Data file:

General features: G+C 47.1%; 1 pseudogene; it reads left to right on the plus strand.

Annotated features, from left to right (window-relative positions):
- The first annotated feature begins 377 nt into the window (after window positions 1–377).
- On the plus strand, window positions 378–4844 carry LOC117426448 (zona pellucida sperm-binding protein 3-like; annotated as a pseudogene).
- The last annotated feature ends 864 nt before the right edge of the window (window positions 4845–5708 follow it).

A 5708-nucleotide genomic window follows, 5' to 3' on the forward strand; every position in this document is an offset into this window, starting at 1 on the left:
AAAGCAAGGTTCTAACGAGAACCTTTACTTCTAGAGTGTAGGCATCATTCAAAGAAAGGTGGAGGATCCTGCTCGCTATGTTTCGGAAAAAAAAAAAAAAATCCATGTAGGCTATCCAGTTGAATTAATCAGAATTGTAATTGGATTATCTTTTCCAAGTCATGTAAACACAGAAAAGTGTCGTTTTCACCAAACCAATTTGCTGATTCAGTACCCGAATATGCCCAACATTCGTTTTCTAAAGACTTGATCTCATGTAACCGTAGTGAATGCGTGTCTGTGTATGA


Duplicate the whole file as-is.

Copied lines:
General features: G+C 47.1%; 1 pseudogene; it reads left to right on the plus strand.

Annotated features, from left to right (window-relative positions):
- The first annotated feature begins 377 nt into the window (after window positions 1–377).
- On the plus strand, window positions 378–4844 carry LOC117426448 (zona pellucida sperm-binding protein 3-like; annotated as a pseudogene).
- The last annotated feature ends 864 nt before the right edge of the window (window positions 4845–5708 follow it).

A 5708-nucleotide genomic window follows, 5' to 3' on the forward strand; every position in this document is an offset into this window, starting at 1 on the left:
AAAGCAAGGTTCTAACGAGAACCTTTACTTCTAGAGTGTAGGCATCATTCAAAGAAAGGTGGAGGATCCTGCTCGCTATGTTTCGGAAAAAAAAAAAAAAATCCATGTAGGCTATCCAGTTGAATTAATCAGAATTGTAATTGGATTATCTTTTCCAAGTCATGTAAACACAGAAAAGTGTCGTTTTCACCAAACCAATTTGCTGATTCAGTACCCGAATATGCCCAACATTCGTTTTCTAAAGACTTGATCTCATGTAACCGTAGTGAATGCGTGTCTGTGTATGA